Pennan Brae’s sound is steeped in the sound of classic American rock and blues, storytellers such as Muddy Waters, BB King, and Elmore James. He’s also influenced by the likes of Elton John, and the sounds of the 80s: in fact he describes himself as the kind of rocker who “travels back in time yet remains unmistakably contemporary”. He builds huge rock songs, based on three or four chords, and gives them a timeless classic quality, turning humour, nostalgia, pleasure and pain into intense pop-rock and piano-driven ballads.
Pennan Brae’s latest single, ‘Pay Dirt’, was born out of frustration, the true mother of rock. The pent-up energy and raw energy that’s to be found in Brae’s vocals and stop-start verses, not to mention plenty of cowbell and lo-fi riffing guitar, will have you humming, if not singing along, from the get-go. There’s something to the track that reminds us of Australian super rock band INXS, and in turn, The Doors (who were themselves an influence on INXS).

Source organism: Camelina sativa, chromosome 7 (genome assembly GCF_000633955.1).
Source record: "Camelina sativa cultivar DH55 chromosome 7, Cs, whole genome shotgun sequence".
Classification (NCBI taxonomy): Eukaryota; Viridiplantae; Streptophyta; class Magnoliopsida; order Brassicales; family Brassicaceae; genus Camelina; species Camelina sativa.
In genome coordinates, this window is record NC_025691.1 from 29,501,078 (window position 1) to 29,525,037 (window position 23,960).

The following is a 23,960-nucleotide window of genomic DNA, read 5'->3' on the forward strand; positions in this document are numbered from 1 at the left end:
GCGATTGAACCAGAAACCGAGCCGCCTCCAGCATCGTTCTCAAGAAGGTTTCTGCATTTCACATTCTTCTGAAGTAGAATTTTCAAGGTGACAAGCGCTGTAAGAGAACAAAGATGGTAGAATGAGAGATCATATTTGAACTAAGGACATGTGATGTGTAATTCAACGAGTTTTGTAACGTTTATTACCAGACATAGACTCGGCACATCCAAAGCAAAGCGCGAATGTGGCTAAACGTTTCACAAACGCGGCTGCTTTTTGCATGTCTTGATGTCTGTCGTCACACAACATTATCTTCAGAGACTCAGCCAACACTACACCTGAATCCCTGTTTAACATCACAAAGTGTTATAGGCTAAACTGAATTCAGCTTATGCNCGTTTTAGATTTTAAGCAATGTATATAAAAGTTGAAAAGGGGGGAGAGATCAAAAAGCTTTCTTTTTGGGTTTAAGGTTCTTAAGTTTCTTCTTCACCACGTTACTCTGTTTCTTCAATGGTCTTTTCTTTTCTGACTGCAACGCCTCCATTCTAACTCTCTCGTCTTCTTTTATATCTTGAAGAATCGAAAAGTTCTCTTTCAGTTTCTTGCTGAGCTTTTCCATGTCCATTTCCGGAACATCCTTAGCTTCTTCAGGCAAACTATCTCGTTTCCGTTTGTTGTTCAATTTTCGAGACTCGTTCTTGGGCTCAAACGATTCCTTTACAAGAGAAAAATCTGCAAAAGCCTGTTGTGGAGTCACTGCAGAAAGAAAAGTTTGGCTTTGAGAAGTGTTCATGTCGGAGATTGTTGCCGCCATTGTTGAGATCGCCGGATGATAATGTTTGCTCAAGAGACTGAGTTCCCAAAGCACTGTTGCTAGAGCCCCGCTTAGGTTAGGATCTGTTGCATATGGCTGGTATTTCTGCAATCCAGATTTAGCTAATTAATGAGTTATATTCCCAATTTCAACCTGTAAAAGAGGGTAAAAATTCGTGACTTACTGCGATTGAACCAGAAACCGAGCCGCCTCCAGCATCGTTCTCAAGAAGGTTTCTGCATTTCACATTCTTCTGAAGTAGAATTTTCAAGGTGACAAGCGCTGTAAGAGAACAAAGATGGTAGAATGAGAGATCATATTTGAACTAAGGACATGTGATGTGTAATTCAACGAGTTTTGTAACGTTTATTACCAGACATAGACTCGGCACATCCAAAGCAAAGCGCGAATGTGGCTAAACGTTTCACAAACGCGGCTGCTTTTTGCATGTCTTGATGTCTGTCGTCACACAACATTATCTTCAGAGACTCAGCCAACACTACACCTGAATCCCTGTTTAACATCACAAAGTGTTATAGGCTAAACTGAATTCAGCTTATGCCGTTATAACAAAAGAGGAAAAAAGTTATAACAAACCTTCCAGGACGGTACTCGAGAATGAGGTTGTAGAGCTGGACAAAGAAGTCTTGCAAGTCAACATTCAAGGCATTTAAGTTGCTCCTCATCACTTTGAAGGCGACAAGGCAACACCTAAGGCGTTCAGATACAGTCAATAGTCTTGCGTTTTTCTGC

The song comes with a video that evokes the 1970s, and indeed was crafted by director Rob Fitzgerald from old camcorder footage of New York City back in those days. There’s nothing especially pretty about the clips used, and Fitzgerald sums it up by saying he went for,
“bright lights meet vandalism, which summed up everything about NYC in the 70s and 80s.”
Unromantic as it sounds, the video nonetheless does somehow convey a romance in the feverish rushing about of the crowds, the graffiti-covered subway trains, the neon of Times Square blaring down on the passers by. Lyrics flash by onscreen, becoming part of the story, adding to the overall impact of the video. It’s a catchy song, and if that doesn’t appeal to you, the equally impressive visuals will certainly ensnare you.
Watch the video for ‘Pay Dirt’ below. You can find Pennan Brae online on his official website.